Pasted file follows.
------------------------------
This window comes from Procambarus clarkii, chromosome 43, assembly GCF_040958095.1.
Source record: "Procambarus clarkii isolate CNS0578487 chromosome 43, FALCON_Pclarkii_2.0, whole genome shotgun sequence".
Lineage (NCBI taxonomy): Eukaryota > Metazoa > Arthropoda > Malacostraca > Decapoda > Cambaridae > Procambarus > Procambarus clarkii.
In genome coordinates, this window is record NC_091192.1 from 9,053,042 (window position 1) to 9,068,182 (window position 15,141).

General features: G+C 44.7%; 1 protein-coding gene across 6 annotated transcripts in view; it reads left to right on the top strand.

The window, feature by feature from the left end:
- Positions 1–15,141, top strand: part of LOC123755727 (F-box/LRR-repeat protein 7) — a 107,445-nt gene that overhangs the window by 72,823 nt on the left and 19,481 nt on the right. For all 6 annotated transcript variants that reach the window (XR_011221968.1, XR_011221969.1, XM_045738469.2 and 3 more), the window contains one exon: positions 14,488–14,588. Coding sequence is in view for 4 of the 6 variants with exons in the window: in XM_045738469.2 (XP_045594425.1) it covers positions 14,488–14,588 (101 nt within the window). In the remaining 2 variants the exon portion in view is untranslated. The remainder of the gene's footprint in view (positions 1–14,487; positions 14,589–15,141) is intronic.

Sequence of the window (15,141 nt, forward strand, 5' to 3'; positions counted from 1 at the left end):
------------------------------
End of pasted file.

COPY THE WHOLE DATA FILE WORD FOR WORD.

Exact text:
This window comes from Procambarus clarkii, chromosome 43, assembly GCF_040958095.1.
Source record: "Procambarus clarkii isolate CNS0578487 chromosome 43, FALCON_Pclarkii_2.0, whole genome shotgun sequence".
Lineage (NCBI taxonomy): Eukaryota > Metazoa > Arthropoda > Malacostraca > Decapoda > Cambaridae > Procambarus > Procambarus clarkii.
In genome coordinates, this window is record NC_091192.1 from 9,053,042 (window position 1) to 9,068,182 (window position 15,141).

General features: G+C 44.7%; 1 protein-coding gene across 6 annotated transcripts in view; it reads left to right on the top strand.

The window, feature by feature from the left end:
- Positions 1–15,141, top strand: part of LOC123755727 (F-box/LRR-repeat protein 7) — a 107,445-nt gene that overhangs the window by 72,823 nt on the left and 19,481 nt on the right. For all 6 annotated transcript variants that reach the window (XR_011221968.1, XR_011221969.1, XM_045738469.2 and 3 more), the window contains one exon: positions 14,488–14,588. Coding sequence is in view for 4 of the 6 variants with exons in the window: in XM_045738469.2 (XP_045594425.1) it covers positions 14,488–14,588 (101 nt within the window). In the remaining 2 variants the exon portion in view is untranslated. The remainder of the gene's footprint in view (positions 1–14,487; positions 14,589–15,141) is intronic.

Sequence of the window (15,141 nt, forward strand, 5' to 3'; positions counted from 1 at the left end):